The personnel will be paid differently than ever before. We will pay each person based on an average. What is the average pay for a person based on like skills and experience in a specific region of the country? You may make more going someplace else and you may make less going someplace else. The difference comes in the ability of the person to affect their income based on profit.

The pitch goes like this, “you are guaranteed an average salary and based on your own performance you could theoretically double your salary with bonuses and gainsharing plans.”

 

For helping to make the company more profitable, the benefits to the average employee will be far greater than ever before. These bonus plans will be well communicated and documented to the point where people can actually understand how a dollar of profit is distributed to their paycheck.

 

In the words of Victor Dingus, to the East Tennessee Chapter of Industrial Engineering (1993), while he was a Quality Manager for Tennessee Eastman, “We used to have 14,000 employees and only 400 were paid to think. Our goal is to have 14,000 employees paid to think…what makes the system work is everyone knows the rules and everyone knows the score.”

 

 

YouTube Video 21Org2 - Story of Theft by

Craig A. Stevens, PMP, CC.

 

 

 

YouTube Video 21Org3 - Gainsharing/Profit Sharing for the 21st Century

Craig A. Stevens, PMP, CC.

 

 

 

 

The bonus formula may be similar to this:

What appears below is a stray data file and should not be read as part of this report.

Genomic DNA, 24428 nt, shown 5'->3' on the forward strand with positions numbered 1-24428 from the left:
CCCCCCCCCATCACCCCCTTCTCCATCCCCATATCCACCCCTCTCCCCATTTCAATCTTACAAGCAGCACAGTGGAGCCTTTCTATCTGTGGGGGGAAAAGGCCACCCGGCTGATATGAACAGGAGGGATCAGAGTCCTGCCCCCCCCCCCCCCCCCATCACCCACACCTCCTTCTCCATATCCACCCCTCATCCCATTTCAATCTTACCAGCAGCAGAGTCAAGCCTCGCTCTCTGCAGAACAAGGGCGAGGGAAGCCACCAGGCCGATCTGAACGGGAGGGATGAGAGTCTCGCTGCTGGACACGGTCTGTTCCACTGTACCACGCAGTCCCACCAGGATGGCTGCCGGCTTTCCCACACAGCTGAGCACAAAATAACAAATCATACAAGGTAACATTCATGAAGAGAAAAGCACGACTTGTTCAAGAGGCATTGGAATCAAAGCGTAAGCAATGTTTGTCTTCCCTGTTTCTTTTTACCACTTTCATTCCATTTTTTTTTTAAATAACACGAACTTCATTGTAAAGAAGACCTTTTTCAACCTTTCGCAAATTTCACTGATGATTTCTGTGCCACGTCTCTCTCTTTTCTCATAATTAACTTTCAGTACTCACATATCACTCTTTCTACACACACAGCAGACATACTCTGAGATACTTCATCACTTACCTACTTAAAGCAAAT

1. The profit for a specific Division/Project in a given period of time (say a month) is $100,000 after all salaries and expenses are taken out for this period.

  • 50% (or $50,000) goes to the corporate office (ball in the middle) for seed capital, profit and expenses.

  • 50% (or $50,000) goes to the Division/Project.

  1. Of the amount kept at the Division/Project Level ($50,000):

  • 50% (or $25,000) goes to the Division/Project Team to decide how to spend. The rules are, the money has to be spent on what is best for the company (following some procedures and guidelines) and the decision has to be a team effort. Here, the people bringing in the money have a say in how the money is spent. They may decide to spend it on corporate emergency funding pools, computers, with maybe a small amount on celebrations, etc.

  1. All of the 25% remaining (or $25,000) will go into the employee’s pockets in the form of bonuses; to be distributed based on a points system. Those who have worked the hardest and do the most should receive the most. If a bonus system is not based on quality of work the same system will act as a dissatisfier to those that do carry the weight. One possible bonus formula follows:

  • For the marketing effort… The goal is to make everyone want to market new customers. The person(s) who marketed the customer and won the work gets a percentage off the top (maybe 10% ($2,500) of the bonus pool), plus a residual percentage of any future work done for the same customer (maybe 5% of future bonus pools). This may be for only as long as the person stays with the company. In addition to the percentage, the marketer will also get 2 times the number of hours spent working on this project in bonus points.

  • For the Project/Process Manager…The goal is to make everyone want to become a leader. The project or process manager will get 2 times the number of hours spent working on this project in bonus points.

  • For the worker… The goal is to motivate everyone to spend money wisely, reduce waste and theft, work hard, think in terms of continuous improvement, treat the customer well, and build a culture of people who like their work. Each of the permanent workers will get 1 times the number of hours spent working on a specific project in bonus points.